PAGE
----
PURPOSE: To review the nature and multi-dimensional aspects of fatigue in several different disease states and to develop a preliminary conceptualization of the nature of fatigue in PAH. To suggest aspects of fatigue that should be evaluated in PAH patients.
METHODS: Broad systematic review of the PAH literature. Search terms used were “PAH”, “quality of life”, and “patient reported outcomes”, and “fatigue”. Results were synthesized and consistent trends identified. The PAH literature is reviewed in order to develop a working conceptual model of the dimensions of fatigue previously noted in PAH
RESULTS: Fatigue is a key patient symptom in PAH, a potential marker for disease progression and may be predictive of patient deterioration. Review of the literature surrounding fatigue in other disease states, notably undifferentiated cancer, breast cancer, chronic fatigue syndrome, and HIV make clear that fatigue in each of these disease states is a multi-dimensional construct. General fatigue has been shown to be distinguishable between fatigue associated with direct physical limitations such as oxygenation/perfusion due to cardiac inefficiency, fatigue resulting as a consequence of insomnia or of challenges of sleep loss, fatigue associated with the symptoms of depression or as a consequence of anxiety, and fatigue arising as a consequence of the burdens imposed by therapy or insufficient rest due to medications.
CONCLUSIONS: Fatigue in PAH is a multi-dimensional construct, involving fatigue arising as a consequence of inadequate cardiac efficiency, inadequate or un-restful sleep, and as a consequence of anxiety or depression.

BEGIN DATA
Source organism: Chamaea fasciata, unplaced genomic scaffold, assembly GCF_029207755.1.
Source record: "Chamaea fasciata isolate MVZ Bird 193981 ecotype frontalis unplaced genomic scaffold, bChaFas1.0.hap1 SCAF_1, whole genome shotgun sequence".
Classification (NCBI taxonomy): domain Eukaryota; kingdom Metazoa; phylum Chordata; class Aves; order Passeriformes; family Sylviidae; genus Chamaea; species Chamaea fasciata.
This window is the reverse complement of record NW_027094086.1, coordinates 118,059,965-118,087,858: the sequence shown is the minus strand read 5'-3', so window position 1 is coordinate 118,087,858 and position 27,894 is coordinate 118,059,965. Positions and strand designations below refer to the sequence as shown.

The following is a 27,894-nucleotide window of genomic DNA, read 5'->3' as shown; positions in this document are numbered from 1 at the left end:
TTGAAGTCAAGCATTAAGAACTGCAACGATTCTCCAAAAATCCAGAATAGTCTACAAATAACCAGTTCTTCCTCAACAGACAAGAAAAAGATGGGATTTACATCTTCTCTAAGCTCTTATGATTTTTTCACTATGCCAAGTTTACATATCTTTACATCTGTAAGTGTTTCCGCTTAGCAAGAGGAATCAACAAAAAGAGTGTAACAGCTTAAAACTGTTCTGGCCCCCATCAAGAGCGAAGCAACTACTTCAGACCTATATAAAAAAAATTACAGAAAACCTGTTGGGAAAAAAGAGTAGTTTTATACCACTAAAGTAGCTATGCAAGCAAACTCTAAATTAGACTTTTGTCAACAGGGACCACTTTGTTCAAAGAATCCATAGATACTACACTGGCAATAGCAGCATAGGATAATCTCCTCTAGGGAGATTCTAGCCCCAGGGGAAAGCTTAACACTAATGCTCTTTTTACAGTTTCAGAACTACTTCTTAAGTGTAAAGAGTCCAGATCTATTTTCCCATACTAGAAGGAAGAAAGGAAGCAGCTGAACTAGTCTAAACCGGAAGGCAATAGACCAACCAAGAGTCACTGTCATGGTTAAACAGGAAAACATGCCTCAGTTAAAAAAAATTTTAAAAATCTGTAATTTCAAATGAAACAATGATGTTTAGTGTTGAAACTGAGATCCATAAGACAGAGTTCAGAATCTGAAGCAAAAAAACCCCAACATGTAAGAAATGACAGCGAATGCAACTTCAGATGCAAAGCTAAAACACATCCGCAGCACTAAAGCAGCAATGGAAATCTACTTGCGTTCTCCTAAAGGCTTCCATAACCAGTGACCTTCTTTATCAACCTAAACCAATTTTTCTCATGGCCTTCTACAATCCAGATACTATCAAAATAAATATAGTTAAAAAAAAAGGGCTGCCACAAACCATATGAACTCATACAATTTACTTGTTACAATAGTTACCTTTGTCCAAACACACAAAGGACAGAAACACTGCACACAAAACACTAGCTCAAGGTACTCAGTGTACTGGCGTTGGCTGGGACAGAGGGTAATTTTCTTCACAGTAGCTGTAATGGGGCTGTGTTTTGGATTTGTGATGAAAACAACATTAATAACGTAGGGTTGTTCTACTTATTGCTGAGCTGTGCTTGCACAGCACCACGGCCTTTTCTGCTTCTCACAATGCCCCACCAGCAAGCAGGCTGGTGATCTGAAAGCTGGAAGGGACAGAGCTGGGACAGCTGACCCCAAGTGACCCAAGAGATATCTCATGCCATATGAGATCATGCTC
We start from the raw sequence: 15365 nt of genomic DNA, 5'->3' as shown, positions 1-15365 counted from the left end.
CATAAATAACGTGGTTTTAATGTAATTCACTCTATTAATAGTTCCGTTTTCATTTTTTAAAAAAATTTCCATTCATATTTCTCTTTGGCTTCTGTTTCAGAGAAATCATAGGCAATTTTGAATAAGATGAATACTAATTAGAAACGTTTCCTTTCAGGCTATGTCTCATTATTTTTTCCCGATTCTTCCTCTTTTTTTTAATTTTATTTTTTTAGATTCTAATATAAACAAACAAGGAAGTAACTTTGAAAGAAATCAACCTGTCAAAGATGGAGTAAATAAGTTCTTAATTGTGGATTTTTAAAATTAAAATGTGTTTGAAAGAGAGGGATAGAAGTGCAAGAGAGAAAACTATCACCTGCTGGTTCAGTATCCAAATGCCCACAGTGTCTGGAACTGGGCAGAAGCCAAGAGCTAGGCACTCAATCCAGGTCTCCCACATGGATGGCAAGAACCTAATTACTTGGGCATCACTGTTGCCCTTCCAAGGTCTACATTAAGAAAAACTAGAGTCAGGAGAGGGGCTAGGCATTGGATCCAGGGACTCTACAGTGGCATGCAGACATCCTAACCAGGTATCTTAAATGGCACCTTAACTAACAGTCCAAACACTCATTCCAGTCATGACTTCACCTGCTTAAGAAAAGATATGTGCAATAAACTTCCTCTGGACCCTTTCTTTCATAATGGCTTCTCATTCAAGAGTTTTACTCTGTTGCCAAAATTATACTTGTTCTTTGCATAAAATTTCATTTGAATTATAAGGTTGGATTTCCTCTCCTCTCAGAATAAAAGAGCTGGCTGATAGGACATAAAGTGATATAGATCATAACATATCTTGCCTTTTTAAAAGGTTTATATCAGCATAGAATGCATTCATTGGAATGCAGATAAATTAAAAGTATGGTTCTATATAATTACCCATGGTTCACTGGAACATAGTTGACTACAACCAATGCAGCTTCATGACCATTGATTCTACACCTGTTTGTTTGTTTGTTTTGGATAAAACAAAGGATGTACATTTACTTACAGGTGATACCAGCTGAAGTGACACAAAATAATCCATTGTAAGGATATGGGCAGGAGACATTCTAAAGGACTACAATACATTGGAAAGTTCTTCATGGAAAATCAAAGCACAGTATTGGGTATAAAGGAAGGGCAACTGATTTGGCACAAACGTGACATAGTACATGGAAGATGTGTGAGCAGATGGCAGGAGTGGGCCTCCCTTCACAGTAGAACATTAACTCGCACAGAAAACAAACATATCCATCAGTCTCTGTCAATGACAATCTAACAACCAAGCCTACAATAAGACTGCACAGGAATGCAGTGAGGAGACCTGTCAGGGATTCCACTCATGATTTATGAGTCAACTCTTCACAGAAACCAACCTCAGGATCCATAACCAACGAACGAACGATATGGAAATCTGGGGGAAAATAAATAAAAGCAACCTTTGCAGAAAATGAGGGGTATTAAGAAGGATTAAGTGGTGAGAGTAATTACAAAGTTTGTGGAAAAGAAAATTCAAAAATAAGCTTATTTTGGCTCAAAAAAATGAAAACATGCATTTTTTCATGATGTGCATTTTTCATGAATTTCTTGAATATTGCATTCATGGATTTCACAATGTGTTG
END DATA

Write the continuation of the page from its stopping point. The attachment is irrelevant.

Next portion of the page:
CLINICAL IMPLICATIONS: Development of a conceptual model of fatigue in PAH and its impact on patients is a first, necessary step in the systematic quantification of fatigue in this population. Understanding the different forms and causes of patient fatigue will enhance the clinician’s understanding of the impact of the disease and treatment on the PAH patient’s quality of life.
DISCLOSURE: Matthew Murawski: Consultant fee, speaker bureau, advisory committee, etc.: Mattthew Murawski serves as a consultant to Pfizer,Inc
Robert Frantz: Grant monies (from industry related sources): Pfizer: Consulting fees,United Therapeutics: Served on advisory boards without personal financial gain. but with coverage of travel expense. Received research support. Received educational grants., Consultant fee, speaker bureau, advisory committee, etc.: Actelion: Served on advisory boards without personal financial gain but with coverage of travel expense.. Received educational grants.Gilead: Served on advisory boards without personal financial gain, but with coverage of travel expense., Other: Bayer: Consulting to develop educational program with them; my institution received the fees in keeping with Mayo COI policy for investigators.
Mardi Gomberg-Maitland: Grant monies (from industry related sources): Actelion, Gilead, Lilly/Icos, Pfizer, Novartis, and United Therapeutics have provided funding to the University of Chicago to support Dr. Gomberg-Maitland’s conduct of clinical trials., Consultant fee, speaker bureau, advisory committee, etc.: She has served as a consultant/participant on data safety monitoring board/steering committee for clinical trials for Actelion, Drais, Gilead, Medtronic, and Pfizer.
Hubert Chen: Grant monies (from industry related sources): Pfizer,Inc, Consultant fee, speaker bureau, advisory committee, etc.: United Therapeutics, Consultant fee, speaker bureau, advisory committee, etc.: Genentech
Joel Fain: Employee: Pfizer,Inc
James Cwengros: Employee: Pfizer,Inc
Kafi Sanders: Employee: Pfizer,Inc
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